The E36 is already rising in value from its near rock-bottom pricing that has persisted over the last ten years. Enthusiasts are quick to shell out $20,000 or more for clean, low-mileage M3s, and the 100-some-odd LTWs left are fetching stupid prices, despite their original difficulty leaving the dealerships when they were released in the late nineties. The E36 used to be one of the top performance platforms on the planet, but it has since been run through the gamut of second, third, fourth, and more owners, each respectively paying less for their BMW than the last and undeniably ruining them to greater and greater degrees. However, some examples persist in near factory-like condition, representing a testament to those who appreciate the car as more than an alternative 240sx drift missile. Fortunately, we have a few of them here.
ECS Tuning loves E36s. I myself have owned a couple, cheating briefly on my E30 wife, and many of us here currently own E36 M3s. The dedication to maintaining these old BMWs runs deep, which means we get to see some of the best examples not hoarded at EAG. But what does it take to keep one of these things going strong?
The short answer is: not really much. Someone in the market for an E36 should definitely look for a clean example, but there isn’t much that can actually go wrong in the E36. There are, of course, known common failures. I keep a spare VANOS unit for my M52-swapped E30 around for the inevitable failure, which is a frequent weak point in the M5x/S5x family of engines found traditionally in the E36. You will also want to tackle cooling issues by replacing the water pump, radiator, hoses, thermostat, temp sensor, and coolant upon purchase. Beyond that, the cars are perfect canvasses for an artistic creation or stunning OEM restoration.
But why save these cars? The E36 was the first 3-series BMW built with machines, which severely affected the longevity of interior bits that are known to essentially fall apart when you look at them wrong. That said, it is also one of the best platforms for the money. In the M3 trim, you get rear wheel drive, a manual transmission 5-speed ZF gearbox, a 3.0 or 3.2-liter straight six that will rev upwards of 8,000RPM, and possibly one of the most engaging chassis of all time. Really, the E36 is the perfect enthusiast car. It blends modern technology with old-school analog fun for a perfect combination of fun and convenience.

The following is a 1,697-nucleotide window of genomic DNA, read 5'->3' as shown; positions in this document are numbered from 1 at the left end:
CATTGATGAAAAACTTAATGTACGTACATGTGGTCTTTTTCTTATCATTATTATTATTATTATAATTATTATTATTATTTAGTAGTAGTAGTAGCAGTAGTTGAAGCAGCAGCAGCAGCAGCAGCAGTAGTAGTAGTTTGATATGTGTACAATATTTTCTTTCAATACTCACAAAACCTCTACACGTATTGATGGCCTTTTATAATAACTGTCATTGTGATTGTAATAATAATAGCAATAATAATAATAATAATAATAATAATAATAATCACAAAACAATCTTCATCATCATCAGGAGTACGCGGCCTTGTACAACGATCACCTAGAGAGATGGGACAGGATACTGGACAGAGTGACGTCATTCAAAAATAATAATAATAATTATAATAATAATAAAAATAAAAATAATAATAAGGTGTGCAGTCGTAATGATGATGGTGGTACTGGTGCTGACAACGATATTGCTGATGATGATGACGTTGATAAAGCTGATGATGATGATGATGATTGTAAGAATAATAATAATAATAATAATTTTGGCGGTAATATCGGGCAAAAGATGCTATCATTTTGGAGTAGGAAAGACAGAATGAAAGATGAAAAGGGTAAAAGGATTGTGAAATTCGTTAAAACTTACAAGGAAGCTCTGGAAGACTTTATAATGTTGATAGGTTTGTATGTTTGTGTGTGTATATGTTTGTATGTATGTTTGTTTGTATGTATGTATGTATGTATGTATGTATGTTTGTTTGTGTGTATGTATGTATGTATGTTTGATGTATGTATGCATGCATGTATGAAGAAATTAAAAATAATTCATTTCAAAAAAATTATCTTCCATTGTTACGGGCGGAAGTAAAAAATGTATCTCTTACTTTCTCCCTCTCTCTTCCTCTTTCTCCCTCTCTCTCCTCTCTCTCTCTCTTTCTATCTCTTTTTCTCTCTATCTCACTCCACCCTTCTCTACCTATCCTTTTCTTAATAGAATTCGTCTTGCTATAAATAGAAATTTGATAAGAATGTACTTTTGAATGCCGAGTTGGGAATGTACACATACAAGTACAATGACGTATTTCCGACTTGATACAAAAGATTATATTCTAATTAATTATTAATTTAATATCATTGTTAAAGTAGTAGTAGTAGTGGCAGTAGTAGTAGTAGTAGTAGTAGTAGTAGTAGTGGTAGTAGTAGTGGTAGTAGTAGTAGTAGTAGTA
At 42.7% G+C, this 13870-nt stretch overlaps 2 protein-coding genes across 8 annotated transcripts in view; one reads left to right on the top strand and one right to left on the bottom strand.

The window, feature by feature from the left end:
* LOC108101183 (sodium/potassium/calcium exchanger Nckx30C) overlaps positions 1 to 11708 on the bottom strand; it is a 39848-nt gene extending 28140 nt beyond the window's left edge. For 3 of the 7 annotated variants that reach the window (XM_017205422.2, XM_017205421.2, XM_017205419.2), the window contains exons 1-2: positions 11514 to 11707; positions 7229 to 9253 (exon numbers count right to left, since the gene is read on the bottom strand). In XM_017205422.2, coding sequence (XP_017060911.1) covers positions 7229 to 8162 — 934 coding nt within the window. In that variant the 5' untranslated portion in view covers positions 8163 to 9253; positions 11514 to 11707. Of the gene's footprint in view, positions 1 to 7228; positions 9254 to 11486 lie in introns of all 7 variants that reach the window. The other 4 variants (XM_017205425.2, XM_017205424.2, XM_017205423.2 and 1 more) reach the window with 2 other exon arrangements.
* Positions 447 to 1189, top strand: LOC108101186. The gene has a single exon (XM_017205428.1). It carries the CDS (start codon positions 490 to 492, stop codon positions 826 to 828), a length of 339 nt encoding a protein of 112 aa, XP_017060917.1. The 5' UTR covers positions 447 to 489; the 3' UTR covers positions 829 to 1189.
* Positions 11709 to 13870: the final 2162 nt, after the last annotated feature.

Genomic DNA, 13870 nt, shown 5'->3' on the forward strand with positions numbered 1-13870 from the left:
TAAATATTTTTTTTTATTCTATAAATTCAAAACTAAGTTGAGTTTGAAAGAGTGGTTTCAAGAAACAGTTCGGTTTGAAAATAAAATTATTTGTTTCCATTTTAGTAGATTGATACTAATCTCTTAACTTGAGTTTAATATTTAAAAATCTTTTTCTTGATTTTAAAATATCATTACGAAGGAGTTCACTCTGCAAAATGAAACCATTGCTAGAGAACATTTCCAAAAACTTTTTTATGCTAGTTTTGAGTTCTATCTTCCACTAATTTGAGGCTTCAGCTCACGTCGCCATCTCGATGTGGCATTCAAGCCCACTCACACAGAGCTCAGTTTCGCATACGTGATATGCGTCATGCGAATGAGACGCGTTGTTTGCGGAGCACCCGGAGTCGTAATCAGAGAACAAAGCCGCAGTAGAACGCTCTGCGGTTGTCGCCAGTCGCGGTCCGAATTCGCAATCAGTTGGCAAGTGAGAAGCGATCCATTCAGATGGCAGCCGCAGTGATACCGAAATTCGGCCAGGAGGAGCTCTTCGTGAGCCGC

This most certainly accounts for why they have recently begun to climb in value. Compared to the often-broken 350z, overpriced S13/14, or
Should I get one? Yes, absolutely. In fact, I’m going to pull a Babe Ruth and call the home run. The E36 M3, while it will never reach absurdity levels seen in E30 M3 prices, is going to peak in value within the next three to five years. A $10,000 example right now, were it in the same condition five years from now, would undoubtedly fetch considerably more money as examples are wrecked, raced, or used as donors for swaps. The dwindling number of the first mass-produced M3 will play another part in this value hike.
If anything, the number of people choosing to still race and maintain their E36s, as well as the number each year that are written off in scrapyards, should tell you to buy sooner rather than later. There isn’t a track day, car show, pop-up meet, or Auto-X event you won’t see an E36 M3 because of their perfect ability to be at home anywhere. This makes their target market wide, their demand high, and their prices climb. As we begin to see more
Get one while the
Yes, with the growing number of companies capitalizing on the popularity of Radwood-Era vehicles like the M3, we are going to see a price peak soon. It is this writer’s advice that you find an example that suits your fancy, begin the process of repair and restoration, then decide whether it’s going to be your forever car or an investment to unload in three or four years. Realistically, I say now is the time to buy one and keep it forever, as the number of unmolested M3s without a stupid price tag and an